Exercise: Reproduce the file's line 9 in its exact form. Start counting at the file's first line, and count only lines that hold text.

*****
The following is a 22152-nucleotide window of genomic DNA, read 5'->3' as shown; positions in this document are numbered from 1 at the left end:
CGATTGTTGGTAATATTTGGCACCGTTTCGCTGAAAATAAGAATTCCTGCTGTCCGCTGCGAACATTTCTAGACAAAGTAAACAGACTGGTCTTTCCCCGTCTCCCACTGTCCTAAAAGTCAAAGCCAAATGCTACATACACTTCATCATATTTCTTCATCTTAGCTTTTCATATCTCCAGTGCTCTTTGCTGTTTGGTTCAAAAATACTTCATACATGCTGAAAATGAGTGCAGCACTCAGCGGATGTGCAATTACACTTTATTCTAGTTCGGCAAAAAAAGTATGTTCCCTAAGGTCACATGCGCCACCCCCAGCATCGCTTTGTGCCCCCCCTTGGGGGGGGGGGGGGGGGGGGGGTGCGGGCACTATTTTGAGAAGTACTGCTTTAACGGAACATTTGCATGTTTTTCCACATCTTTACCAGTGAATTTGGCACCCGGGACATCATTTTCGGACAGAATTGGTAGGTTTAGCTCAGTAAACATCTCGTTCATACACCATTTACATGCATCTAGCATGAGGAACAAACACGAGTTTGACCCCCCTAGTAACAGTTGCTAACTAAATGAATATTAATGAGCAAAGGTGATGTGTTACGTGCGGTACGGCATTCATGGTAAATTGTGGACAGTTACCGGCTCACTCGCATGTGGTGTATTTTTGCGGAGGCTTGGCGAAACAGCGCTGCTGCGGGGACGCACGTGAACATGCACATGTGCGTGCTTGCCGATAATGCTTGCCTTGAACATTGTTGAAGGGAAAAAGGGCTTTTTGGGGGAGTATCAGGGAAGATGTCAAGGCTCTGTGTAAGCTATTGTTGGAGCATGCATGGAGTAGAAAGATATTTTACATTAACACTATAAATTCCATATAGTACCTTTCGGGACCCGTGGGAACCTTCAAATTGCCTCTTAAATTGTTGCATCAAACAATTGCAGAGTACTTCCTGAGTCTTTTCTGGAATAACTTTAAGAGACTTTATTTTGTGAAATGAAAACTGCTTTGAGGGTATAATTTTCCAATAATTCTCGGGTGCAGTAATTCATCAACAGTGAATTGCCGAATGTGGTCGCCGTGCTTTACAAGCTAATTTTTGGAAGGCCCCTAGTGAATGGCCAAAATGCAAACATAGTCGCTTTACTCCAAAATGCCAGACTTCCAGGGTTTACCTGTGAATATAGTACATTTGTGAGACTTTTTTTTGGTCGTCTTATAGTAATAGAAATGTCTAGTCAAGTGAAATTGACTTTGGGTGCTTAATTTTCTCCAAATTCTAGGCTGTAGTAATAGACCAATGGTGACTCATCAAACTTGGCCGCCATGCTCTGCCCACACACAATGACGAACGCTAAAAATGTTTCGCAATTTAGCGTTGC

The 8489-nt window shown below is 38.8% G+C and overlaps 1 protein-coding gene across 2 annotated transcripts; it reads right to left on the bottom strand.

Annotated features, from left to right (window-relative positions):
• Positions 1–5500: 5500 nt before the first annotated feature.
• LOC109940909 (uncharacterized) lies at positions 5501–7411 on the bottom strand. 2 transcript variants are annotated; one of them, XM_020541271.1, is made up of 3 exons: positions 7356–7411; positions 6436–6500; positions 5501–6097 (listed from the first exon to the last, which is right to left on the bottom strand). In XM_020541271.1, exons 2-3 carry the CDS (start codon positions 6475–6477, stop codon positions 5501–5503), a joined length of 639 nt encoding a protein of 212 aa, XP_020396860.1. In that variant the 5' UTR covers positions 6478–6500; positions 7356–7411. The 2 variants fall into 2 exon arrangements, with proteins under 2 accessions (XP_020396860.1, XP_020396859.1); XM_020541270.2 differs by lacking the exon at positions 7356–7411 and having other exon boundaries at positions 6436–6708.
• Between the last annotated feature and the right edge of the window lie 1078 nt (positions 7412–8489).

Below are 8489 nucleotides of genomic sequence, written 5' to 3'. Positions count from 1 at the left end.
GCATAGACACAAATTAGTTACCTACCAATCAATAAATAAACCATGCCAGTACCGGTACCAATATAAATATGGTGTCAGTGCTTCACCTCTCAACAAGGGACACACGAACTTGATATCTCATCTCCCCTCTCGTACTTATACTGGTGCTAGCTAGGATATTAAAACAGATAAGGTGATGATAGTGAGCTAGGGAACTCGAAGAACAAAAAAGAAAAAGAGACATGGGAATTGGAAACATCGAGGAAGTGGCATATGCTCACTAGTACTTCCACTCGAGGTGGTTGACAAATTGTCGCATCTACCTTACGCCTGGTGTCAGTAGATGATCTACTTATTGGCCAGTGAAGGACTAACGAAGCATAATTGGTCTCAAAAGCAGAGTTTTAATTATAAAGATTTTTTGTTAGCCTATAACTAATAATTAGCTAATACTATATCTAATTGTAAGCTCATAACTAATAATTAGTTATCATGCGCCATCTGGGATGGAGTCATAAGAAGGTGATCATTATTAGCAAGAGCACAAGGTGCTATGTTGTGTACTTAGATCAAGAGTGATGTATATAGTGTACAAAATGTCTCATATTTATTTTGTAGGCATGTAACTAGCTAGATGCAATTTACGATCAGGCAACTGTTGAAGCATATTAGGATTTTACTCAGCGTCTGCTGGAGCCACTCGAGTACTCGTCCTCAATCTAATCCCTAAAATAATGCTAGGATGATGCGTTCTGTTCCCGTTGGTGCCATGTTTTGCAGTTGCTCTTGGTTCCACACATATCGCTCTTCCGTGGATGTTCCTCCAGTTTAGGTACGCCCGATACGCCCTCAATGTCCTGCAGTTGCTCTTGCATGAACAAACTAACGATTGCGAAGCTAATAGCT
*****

GCATAGACACAAATTAGTTACCTACCAATCAATAAATAAACCATGCCAGTACCGGTACCAATATAAATATGGTGTCAGTGCTTCACCTCTCAACAAGGGACACACGAACTTGATATCTCATCTCCCCTCTCGTACTTATACTGGTGCTAGCTAGGATATTAAAACAGATAAGGTGATGATAGTGAGCTAGGGAACTCGAAGAACAAAAAAGAAAAAGAGACATGGGAATTGGAAACATCGAGGAAGTGGCATATGCTCACTAGTACTTCCACTCGAGGTGGTTGACAAATTGTCGCATCTACCTTACGCCTGGTGTCAGTAGATGATCTACTTATTGGCCAGTGAAGGACTAACGAAGCATAATTGGTCTCAAAAGCAGAGTTTTAATTATAAAGATTTTTTGTTAGCCTATAACTAATAATTAGCTAATACTATATCTAATTGTAAGCTCATAACTAATAATTAGTTATCATGCGCCATCTGGGATGGAGTCATAAGAAGGTGATCATTATTAGCAAGAGCACAAGGTGCTATGTTGTGTACTTAGATCAAGAGTGATGTATATAGTGTACAAAATGTCTCATATTTATTTTGTAGGCATGTAACTAGCTAGATGCAATTTACGATCAGGCAACTGTTGAAGCATATTAGGATTTTACTCAGCGTCTGCTGGAGCCACTCGAGTACTCGTCCTCAATCTAATCCCTAAAATAATGCTAGGATGATGCGTTCTGTTCCCGTTGGTGCCATGTTTTGCAGTTGCTCTTGGTTCCACACATATCGCTCTTCCGTGGATGTTCCTCCAGTTTAGGTACGCCCGATACGCCCTCAATGTCCTGCAGTTGCTCTTGCATGAACAAACTAACGATTGCGAAGCTAATAGCT